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22nd May 2023

Interview with Frederick Studemann: Judge for the International Booker Prize

The Mancunion sat down with one of the Judges of the International Booker Prize, Frederick Studemann, to discuss the importance of translated fiction and the diversity of this prize
Interview with Frederick Studemann: Judge for the International Booker Prize
Photo: Ravi Sharma @ Unsplash

The International Booker Prize celebrates works of fiction from all over the world translated into English. The Financial Times literary editor, Frederick Studemann, gave us his insight into his role as one of the judges for the prestigious prize and his thoughts on the value of translated fiction.

With its focus on world literature, Studemann reflects on how this prize “is an opportunity to go outside of the anglophone world, to discover new perspectives and unfamiliar places.”

The shortlist was announced on April 18, and it comprises of books originating from six different countries. The final winner will be announced on May 22 at a ceremony at Sky Gardens in London.

Although Studemann was cautious to not “divulge any secrets” concerning the final decision, he revealed that the process of choosing a winner relies on the simple question of “What is a good book?”

Studemann disclosed that “Part of the great learning experience for me was to be reminded that different places and cultures have a different idea of what a great book is.” Along with the other judges’ own views, this made the process of choosing the shortlist and the winner more complex.

To qualify for the International Booker Prize, the writing must be a piece of translated literature, making the accolade distinguishable from other literary awards. “Translation is a very complicated issue; it is expensive, it takes time. We don’t get the whole picture. There must be great writing that hasn’t been translated yet”, Studemann says as a response to the importance of the translation as a qualifying point.

The award is particularly unique because the final cash prize of £50,000 is divided equally between the original writer and the translator. “It’s a significant pot of money to be split between them. That is an important signal because translation is critical, it’s been with us since the dawn of literature. Without them, we’d be lost.”

However, translators have often been overlooked. “It can be in a very superficial way, like where do they get credited? Is it on the front of the book? The early page with the publisher’s imprint?” He discusses how translators are sometimes never credited which is “overlooking an essential part of the creation.” However, there has been a slight shift, and more recently translators are commanding more respect and recognition from the book industry.

This prompts the ongoing difficult debate of who’s the real writer; the original author, or the translator? Studemann considers that, “For translators this is marvellous to have a prize that puts them on the same footing as the writers financially and by implication that equals them up.”

One of the shortlisted novels is the Korean novel Whale by Cheon Myeong-kwan and translated by Chi-Young Kim. Whale is significant because the original text was published in 2004 and almost twenty years later has been translated, qualifying it for this year’s prize.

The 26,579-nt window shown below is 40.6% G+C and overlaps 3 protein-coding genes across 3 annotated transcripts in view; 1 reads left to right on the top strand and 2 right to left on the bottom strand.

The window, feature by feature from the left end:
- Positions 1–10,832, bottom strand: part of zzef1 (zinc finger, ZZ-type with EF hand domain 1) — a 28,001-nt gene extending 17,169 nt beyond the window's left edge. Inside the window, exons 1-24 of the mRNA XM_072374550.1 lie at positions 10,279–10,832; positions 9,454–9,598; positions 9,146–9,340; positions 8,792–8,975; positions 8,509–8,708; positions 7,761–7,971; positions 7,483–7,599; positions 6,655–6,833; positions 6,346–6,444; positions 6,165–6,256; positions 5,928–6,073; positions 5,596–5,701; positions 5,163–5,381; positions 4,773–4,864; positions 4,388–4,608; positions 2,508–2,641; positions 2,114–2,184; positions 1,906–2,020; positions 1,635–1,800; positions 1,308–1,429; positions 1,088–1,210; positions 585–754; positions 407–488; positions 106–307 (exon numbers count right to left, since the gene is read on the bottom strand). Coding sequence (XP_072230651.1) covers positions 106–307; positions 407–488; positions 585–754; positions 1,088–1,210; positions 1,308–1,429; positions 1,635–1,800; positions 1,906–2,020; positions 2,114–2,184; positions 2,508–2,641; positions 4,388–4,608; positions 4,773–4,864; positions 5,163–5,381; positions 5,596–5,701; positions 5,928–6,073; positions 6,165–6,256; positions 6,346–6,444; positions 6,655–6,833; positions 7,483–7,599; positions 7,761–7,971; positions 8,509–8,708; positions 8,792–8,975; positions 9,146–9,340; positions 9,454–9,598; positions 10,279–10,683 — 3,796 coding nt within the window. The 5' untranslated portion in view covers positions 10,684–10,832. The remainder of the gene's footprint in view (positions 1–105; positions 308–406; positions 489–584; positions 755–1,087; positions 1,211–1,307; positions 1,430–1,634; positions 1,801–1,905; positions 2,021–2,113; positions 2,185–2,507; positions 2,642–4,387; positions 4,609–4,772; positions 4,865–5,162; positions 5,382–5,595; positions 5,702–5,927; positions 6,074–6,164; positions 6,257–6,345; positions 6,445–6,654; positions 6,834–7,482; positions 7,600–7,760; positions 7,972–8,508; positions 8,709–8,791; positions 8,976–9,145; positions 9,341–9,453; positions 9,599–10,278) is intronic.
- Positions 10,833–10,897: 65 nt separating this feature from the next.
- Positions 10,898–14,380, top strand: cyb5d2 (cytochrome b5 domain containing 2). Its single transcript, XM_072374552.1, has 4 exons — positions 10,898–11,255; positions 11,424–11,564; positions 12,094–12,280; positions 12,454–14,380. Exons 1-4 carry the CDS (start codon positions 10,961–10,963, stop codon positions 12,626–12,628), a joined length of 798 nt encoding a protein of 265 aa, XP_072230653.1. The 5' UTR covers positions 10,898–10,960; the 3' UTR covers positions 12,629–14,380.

On the subject of the translation process Studemann comments, “Whale gives a tale of the mechanics of translation which can be drawn out, particularly if it comes out of languages that don’t have a natural or an established crossover with English.”

Studemann elaborates further on how the industry of translated works can be reduced to a matter of privilege. “There is a question of cost, some countries will provide funding for translation.” Countries that have more money can support the translation of works, so there will be more literature from these cultures readily available to English speakers. This again marks the importance of the International Booker Prize as it aims to draw attention to novels from all over the world.

Translated fiction often appeals to a younger generation, with a study revealing that under 35-year-olds make up almost half of the readership of translated works.

Studemann reflects that when he was young there was a rising interest in reading German literature from central Eastern Europe, especially before the Berlin Wall fell. He says, “There was a subconscious feeling that something was brewing so we went to the novels and the writings to engage with it.” This is still reflected today as we turn to novels to enlighten us on social and historical movements.

All the judges have an understanding of other languages aside from English, varying from German, French, Arabic, Ukrainian to Russian, increasing the diversity of the decision making. Studemann who speaks German said, “Sometimes with the text I was translating it back as I was reading and thought the translation wasn’t quite right, and I can see what the original was.”

The judges are now rereading the shortlisted novels for the third time to determine the winner, which as a student studying English isn’t uncommon, but Studemann admitted that “my day job doesn’t allow me to reread books very often.”

Overall, for Studemann, the experience of judging this prize, although daunting at first, has been a positive experience. “It has been immensely rewarding and has led me to rediscover the joys of reading. I’ve read so many things I would never have encountered.”

The shortlist is available at the International Booker Prize website where the winner will be announced on May 23.

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